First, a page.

Warning: Gentrification in Progress

A Case Study in Displacement on Elizabeth Street

While Gillian Jabin says she's happy with the move she made to a downtown apartment on Elizabeth Street, she finds one thing troubling. After living there for nearly a year, she still gets letters meant for the tenant who lived in the apartment before she moved in last September.

"I know she was a woman and she was on welfare," says Jabin, a soft-spoken 23-year-old ballet dancer and model who shares the $2300 two-bedroom with a roommate. "I know because I get all her food stamps. It feels kind of funny. I never even saw a food stamp before."

Usually, getting an old tenant's mail is no more than an annoyance. But to Jabin, it is a telling detail, and an uneasy reminder of what she calls the turmoil that long-term tenants at 166 Elizabeth Street have endured and are still undergoing so that the landlord can make room for higher-paying renters like herself.

The effort to vacate rent-regulated apartments is being replicated throughout this downtown neighborhood, and across the city. In Washington Heights and Fort Greene, Long Island City and Bed-Stuy, tenants are organizing to fight displacement. Squeezed by a hyper economy that is brutal even in its shrunken state, working-class renters are being replaced by the latest generation of affluent, twentysomething newcomers. Thousands of rent-regulated units are being converted to market-rate apartments, lost forever as affordable housing. No one keeps track of how many units are deregulated, or where displaced people go, so the dimensions of the problem are not measured. But the effects are plainly visible at 166 Elizabeth.

For decades, the 22-unit, six-story walk-up has been home to poor and working-class tenants, mostly Chinese and Latino. But in March 2000, seizing on the frenetic real estate market that has turned Chinatown and Little Italy into Nolita, an amazingly young landlord bought the property. For more than a year, 24-year-old novice landlord Benjamin Shaoul has been turning the century-old building from a hard-used, low-rent tenement into a hip, high-end rental. Even spaces like Jabin's, which she describes as "no bigger than a dime," cost more in one year than the median annual household income of most city renters.

The resulting contrasts are astounding. On the top floor of Shaoul's building, for instance, the rent-controlled apartment of Petra Otero, whose family has lived there for three decades, costs $138.12 a month. Twenty-five feet down the hall is Joseph "Jay" King's penthouse, one of two that Shaoul created by tearing through the ceilings of vacant top-floor apartments and constructing living areas on the building's roof. King's rent? About $3000 a month.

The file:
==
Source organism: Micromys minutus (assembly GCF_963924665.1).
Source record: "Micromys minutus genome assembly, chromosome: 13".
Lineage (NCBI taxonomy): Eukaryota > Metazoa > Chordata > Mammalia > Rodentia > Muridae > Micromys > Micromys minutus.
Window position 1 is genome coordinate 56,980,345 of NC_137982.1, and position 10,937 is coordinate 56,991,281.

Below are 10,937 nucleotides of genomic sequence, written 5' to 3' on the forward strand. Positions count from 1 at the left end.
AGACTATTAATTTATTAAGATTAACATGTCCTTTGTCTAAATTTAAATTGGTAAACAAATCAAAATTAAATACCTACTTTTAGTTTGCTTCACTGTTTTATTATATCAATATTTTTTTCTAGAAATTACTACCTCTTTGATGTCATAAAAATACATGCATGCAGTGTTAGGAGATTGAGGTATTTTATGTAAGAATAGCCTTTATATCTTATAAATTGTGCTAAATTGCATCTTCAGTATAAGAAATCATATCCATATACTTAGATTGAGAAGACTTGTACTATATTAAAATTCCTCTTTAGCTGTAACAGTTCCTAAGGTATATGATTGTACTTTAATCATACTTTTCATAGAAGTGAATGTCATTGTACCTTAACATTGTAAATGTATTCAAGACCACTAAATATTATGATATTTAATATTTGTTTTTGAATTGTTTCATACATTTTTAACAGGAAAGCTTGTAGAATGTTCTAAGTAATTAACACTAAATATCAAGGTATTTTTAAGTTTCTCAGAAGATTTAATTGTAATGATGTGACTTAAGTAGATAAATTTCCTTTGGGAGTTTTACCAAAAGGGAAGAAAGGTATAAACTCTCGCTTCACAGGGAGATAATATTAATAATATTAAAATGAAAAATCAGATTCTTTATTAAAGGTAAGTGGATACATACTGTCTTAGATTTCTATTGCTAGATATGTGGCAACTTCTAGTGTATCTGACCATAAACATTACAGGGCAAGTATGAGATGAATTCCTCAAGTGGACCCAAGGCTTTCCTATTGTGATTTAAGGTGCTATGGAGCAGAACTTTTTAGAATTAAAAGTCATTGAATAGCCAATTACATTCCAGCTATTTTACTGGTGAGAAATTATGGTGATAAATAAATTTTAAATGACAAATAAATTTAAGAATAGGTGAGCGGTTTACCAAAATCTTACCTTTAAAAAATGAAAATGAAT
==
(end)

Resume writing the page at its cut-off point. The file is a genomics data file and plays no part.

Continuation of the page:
While a unit like King's or Jabin's is graced with polished granite tiles and new appliances, a typical unit occupied by Chinese immigrants features an old stove and refrigerator sitting on a slanting floor where bare wood peeks through mismatched linoleum. Bunk beds are crowded into small bedrooms. Rent is about $800 a month.

Remarkable as the differences are, Shaoul's tenants have two things in common: They are, by and large, new to New York City. And they are all victims of the housing shortage, though it affects the new and old in profoundly different ways. Some tenants who pay thousands a month are still in walk-up apartments too small even for bathtubs. And long-term renters, forced to cram into apartments for lack of affordable options, risk eviction for doing so.

Indeed, Shaoul has sued nine of the building's 11 Chinese tenants, alleging in seven cases that they are running rooming houses in their apartments and profiteering off the enterprise—charges that they all deny. Two others are being sued for non-payment of rent and say they won't pay until Shaoul makes improvements. Both sides are in court, and Shaoul faces a July 6 court date to show Judge Margaret Parisi McGowan that he has made repairs.

Besides suing to evict tenants, Shaoul has also rid the building of some low-rent occupants by paying them to leave. That was the case with Maria Perez, who had been paying $400 a month to live in the apartment where Jabin now pays nearly six times as much. Sources say Shaoul paid Perez $7500—an amount he'll recoup from Jabin's rent in less than four months. Neighbors are not sure where Perez and her family have gone. Some say she's in Santo Domingo, others say the Bronx.

In paying tenants to leave apartments and pursuing so many court actions, Shaoul is simply taking advantage of the ordinary resources landlords use to clear out a building. But tenants say he has also used extraordinary means. Otero says that Shaoul has harassed her by strolling into her apartment when her door is ajar, turning down the TV, and demanding they discuss a buy-out. She has repeatedly refused his offers. Otero believes that the landlord reported her to state child-abuse officials, who told her they were investigating a claim that her two children were in danger because of drug use in the household. Otero's brother, who lives with her, does have a five-year-old drug conviction, but she says he is tested for drugs every week in a rehab program, and is consistently drug-free. Sources say a final determination in the case is imminent.

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